Building from Model Airplane PlansModel airplane plans building is somewhat similar to building a kit airplane. However, instead of buying the kit, you get the added fun of making the kit! If you would like to truly build from scratch, you can even draw your own plans!
We've provided some free plans for those visitors who would like to try their hands at plans building.
Assuming you have the plans in front of you, the most basic question is, "How do I get the wood (or foam) parts cut out?"
You will need to transfer the drawings to your building materials, and there are some tried and true methods to accomplish this.
One easy method to transfer parts from the model airplane plans is by using lacquer thinner, which can purchased cheaply from your local Walmart.
But first, make a photocopy of the plans. Then cut the copies into convenient sized pieces. Turn the part pattern over (face-down) onto the wood.
Then take a piece of scrap cloth, moisten it with lacquer thinner, and rub firmly over the back side of the paper. This will cause the ink to transfer from the photocopy to the wood!
It really is simple. Please note that you should perform this procedure outside or in a well-ventilated workshop, as lacquer thinner fumes are not considered healthy.
For more on this neat method, see our photo illustrated Lacquer Thinner Transfer Tutorial.
Parts designs can also be transferred by laying the plan on the wood, and tracing the outline firmly with a pen. The pen does tend to wander sometimes, and the impression made by the pen may have to be filled in again after the paper is removed. However, this works well for small parts or small projects.
There are also transparent template materials than can be purchased (e.g. "SeeTemp"). You would position the template material over the plan, than trace your outlines with an exacto knife. Separate the part template from the excess material. You now have a template that can be laid on the wood, and traced around with a pen or pencil.
Cutting out the parts
So now that the drawings are on the wood, you need to cut out the parts somehow. Your trusty x-acto knife comes in handy here.
Tips: work slowly and carefully, keep the knife blade vertical, and wear eye protection. Also, change blades as soon as they show sign of wear.
The work will go faster and you will reduce your chances of nicking yourself: sharp blades need less pressure to cut and so are less likely to slip due to excessive force. For non-balsa parts, a coping saw is a great hand tool to have.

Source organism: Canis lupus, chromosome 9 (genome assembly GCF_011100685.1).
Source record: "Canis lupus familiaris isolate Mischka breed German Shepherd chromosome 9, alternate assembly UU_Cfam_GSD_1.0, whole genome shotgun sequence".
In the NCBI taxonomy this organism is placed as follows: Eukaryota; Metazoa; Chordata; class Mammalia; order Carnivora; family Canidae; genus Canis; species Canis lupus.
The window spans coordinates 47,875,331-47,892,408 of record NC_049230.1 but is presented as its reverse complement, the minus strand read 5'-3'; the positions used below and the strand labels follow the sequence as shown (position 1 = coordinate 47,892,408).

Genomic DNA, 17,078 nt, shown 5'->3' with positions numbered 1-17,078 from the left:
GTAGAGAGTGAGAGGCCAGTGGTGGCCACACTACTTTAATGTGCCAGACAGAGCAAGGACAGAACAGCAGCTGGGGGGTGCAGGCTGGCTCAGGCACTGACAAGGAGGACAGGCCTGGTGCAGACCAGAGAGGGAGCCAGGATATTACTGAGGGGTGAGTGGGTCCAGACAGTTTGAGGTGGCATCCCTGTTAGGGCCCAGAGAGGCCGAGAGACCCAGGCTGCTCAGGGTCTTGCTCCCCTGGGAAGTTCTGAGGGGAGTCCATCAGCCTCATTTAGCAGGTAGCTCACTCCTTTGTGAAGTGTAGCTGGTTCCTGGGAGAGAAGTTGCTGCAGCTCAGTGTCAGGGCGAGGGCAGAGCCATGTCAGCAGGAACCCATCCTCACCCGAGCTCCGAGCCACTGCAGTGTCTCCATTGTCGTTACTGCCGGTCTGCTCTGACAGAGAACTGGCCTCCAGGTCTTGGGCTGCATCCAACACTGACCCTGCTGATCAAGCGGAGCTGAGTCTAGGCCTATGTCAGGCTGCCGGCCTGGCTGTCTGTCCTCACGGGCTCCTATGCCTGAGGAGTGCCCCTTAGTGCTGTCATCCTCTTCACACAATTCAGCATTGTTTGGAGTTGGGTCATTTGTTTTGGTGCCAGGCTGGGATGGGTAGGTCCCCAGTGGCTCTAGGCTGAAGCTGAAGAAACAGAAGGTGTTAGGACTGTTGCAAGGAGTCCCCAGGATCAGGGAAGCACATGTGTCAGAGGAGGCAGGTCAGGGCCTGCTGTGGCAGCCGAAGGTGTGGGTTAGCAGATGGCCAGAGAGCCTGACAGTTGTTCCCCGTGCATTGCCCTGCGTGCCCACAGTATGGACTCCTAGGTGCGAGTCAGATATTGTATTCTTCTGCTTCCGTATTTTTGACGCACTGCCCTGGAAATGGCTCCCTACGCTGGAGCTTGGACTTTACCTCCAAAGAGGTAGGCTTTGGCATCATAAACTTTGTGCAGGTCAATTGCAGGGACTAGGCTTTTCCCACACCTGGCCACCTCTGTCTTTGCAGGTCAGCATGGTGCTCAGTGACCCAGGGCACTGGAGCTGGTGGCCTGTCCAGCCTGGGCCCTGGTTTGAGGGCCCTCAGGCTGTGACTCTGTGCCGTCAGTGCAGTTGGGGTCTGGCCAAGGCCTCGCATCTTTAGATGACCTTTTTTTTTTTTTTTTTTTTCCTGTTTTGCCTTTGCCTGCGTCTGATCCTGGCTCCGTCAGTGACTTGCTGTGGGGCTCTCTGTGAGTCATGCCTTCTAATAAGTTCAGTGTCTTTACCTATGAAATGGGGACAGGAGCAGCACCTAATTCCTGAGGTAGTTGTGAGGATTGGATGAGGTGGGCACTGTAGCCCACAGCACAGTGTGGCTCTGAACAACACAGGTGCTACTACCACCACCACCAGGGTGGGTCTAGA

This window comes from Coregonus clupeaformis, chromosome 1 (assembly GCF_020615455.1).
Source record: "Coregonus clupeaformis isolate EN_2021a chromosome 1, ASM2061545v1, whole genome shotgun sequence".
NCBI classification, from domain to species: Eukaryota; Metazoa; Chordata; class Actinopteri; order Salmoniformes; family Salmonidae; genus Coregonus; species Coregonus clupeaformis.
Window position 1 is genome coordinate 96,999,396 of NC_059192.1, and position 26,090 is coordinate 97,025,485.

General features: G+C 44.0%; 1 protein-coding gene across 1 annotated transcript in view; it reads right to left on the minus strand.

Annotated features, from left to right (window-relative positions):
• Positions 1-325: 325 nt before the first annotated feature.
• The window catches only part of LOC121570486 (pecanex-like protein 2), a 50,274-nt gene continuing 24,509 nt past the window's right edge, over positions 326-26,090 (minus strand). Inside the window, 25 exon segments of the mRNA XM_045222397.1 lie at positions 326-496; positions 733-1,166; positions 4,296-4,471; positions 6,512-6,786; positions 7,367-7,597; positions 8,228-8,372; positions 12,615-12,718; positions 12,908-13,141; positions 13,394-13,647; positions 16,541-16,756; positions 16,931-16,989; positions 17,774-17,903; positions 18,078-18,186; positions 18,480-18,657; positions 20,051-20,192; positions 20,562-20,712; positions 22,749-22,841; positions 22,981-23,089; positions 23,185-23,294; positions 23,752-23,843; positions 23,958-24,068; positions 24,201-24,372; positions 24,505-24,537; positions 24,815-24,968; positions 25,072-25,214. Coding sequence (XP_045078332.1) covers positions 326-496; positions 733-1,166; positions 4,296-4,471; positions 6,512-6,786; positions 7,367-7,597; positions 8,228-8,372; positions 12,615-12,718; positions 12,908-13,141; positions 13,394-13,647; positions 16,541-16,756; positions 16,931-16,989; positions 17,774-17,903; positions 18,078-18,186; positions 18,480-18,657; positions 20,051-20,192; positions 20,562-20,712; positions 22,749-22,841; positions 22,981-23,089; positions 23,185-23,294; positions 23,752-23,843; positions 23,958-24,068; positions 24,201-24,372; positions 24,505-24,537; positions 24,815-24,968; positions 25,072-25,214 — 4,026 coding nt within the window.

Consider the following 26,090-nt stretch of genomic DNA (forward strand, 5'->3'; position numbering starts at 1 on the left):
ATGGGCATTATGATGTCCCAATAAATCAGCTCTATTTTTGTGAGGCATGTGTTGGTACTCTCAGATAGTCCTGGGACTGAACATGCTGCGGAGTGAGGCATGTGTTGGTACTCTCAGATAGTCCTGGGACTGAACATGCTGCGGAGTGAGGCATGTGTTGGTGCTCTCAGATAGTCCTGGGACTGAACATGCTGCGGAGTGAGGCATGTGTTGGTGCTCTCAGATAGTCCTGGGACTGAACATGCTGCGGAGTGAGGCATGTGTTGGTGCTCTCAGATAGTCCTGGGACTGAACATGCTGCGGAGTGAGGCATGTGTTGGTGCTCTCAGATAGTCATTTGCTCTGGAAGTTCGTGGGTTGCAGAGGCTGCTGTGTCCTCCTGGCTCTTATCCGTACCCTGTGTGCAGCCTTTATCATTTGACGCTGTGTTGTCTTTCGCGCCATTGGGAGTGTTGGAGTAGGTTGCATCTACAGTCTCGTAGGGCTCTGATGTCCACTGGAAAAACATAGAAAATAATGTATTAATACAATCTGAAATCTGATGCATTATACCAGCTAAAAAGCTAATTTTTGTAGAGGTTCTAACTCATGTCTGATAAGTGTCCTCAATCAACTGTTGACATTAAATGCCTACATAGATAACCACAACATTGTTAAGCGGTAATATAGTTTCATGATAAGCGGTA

If you intend to do a lot of building from plans, a scroll saw or a band saw would be a good investment in power tools. Now that you have all the parts, you just have to build your kit!
If you would like to truly create something from scratch, you could draw your own model airplane plans. For a scale model, this will generally involve starting with "3-views" of the airplane. These are basically drawings of the aircraft viewed along three different axes.
The first image below shows a 3-view scanned from a reference book. The second image is produced by tracing around the outlines of the scan with a drawing program. The aircraft's internal structure can then be added to produce the model's plan.
Photos of the plane will help with your final finishing. One good way to get a feel for the airplane's structure is to purchase a plastic display model. These usually have very accurate scale dimensions.
A tool called a Contour Gage, available at the hardware store, can be used to transfer the 3-dimensional shape of the plane at a certain point into a 2D profile for your model airplane plans.
Check out our photo Guide to Using a Contour Gauge. By the way, building a realistic plastic model from a kit can be a fine and entertaining hobby in its own right.
Follow this link if you'd like to learn the art of plastic model airplane building. If the model is not scale, you are getting into aircraft design, which is a bit beyond the intent of these pages. However, several great reference books are available when you are ready to take that next step.